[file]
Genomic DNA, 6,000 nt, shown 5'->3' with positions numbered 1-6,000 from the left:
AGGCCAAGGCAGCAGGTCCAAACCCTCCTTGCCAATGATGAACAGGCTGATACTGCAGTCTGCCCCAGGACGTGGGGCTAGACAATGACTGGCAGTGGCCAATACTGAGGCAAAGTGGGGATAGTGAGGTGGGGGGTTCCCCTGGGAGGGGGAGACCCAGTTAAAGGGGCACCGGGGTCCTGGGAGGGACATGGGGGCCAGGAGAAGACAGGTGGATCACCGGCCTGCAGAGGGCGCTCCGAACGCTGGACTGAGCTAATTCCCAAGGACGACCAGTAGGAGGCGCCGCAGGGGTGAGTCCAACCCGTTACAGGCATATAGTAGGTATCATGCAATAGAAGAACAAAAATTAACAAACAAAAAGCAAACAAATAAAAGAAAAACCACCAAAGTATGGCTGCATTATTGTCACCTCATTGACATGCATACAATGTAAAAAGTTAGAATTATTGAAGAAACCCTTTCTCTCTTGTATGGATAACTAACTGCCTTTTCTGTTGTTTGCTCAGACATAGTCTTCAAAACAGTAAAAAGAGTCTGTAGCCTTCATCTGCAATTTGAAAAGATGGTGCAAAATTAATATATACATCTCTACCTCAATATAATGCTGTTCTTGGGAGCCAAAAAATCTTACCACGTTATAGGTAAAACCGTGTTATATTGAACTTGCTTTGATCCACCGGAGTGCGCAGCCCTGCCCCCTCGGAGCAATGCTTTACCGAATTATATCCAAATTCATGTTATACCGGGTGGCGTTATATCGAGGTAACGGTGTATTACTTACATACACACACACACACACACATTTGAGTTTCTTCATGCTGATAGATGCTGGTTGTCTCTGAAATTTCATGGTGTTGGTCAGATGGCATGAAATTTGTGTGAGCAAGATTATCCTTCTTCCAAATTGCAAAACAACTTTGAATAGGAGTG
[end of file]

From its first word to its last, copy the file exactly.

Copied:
Genomic DNA, 6,000 nt, shown 5'->3' with positions numbered 1-6,000 from the left:
AGGCCAAGGCAGCAGGTCCAAACCCTCCTTGCCAATGATGAACAGGCTGATACTGCAGTCTGCCCCAGGACGTGGGGCTAGACAATGACTGGCAGTGGCCAATACTGAGGCAAAGTGGGGATAGTGAGGTGGGGGGTTCCCCTGGGAGGGGGAGACCCAGTTAAAGGGGCACCGGGGTCCTGGGAGGGACATGGGGGCCAGGAGAAGACAGGTGGATCACCGGCCTGCAGAGGGCGCTCCGAACGCTGGACTGAGCTAATTCCCAAGGACGACCAGTAGGAGGCGCCGCAGGGGTGAGTCCAACCCGTTACAGGCATATAGTAGGTATCATGCAATAGAAGAACAAAAATTAACAAACAAAAAGCAAACAAATAAAAGAAAAACCACCAAAGTATGGCTGCATTATTGTCACCTCATTGACATGCATACAATGTAAAAAGTTAGAATTATTGAAGAAACCCTTTCTCTCTTGTATGGATAACTAACTGCCTTTTCTGTTGTTTGCTCAGACATAGTCTTCAAAACAGTAAAAAGAGTCTGTAGCCTTCATCTGCAATTTGAAAAGATGGTGCAAAATTAATATATACATCTCTACCTCAATATAATGCTGTTCTTGGGAGCCAAAAAATCTTACCACGTTATAGGTAAAACCGTGTTATATTGAACTTGCTTTGATCCACCGGAGTGCGCAGCCCTGCCCCCTCGGAGCAATGCTTTACCGAATTATATCCAAATTCATGTTATACCGGGTGGCGTTATATCGAGGTAACGGTGTATTACTTACATACACACACACACACACACATTTGAGTTTCTTCATGCTGATAGATGCTGGTTGTCTCTGAAATTTCATGGTGTTGGTCAGATGGCATGAAATTTGTGTGAGCAAGATTATCCTTCTTCCAAATTGCAAAACAACTTTGAATAGGAGTG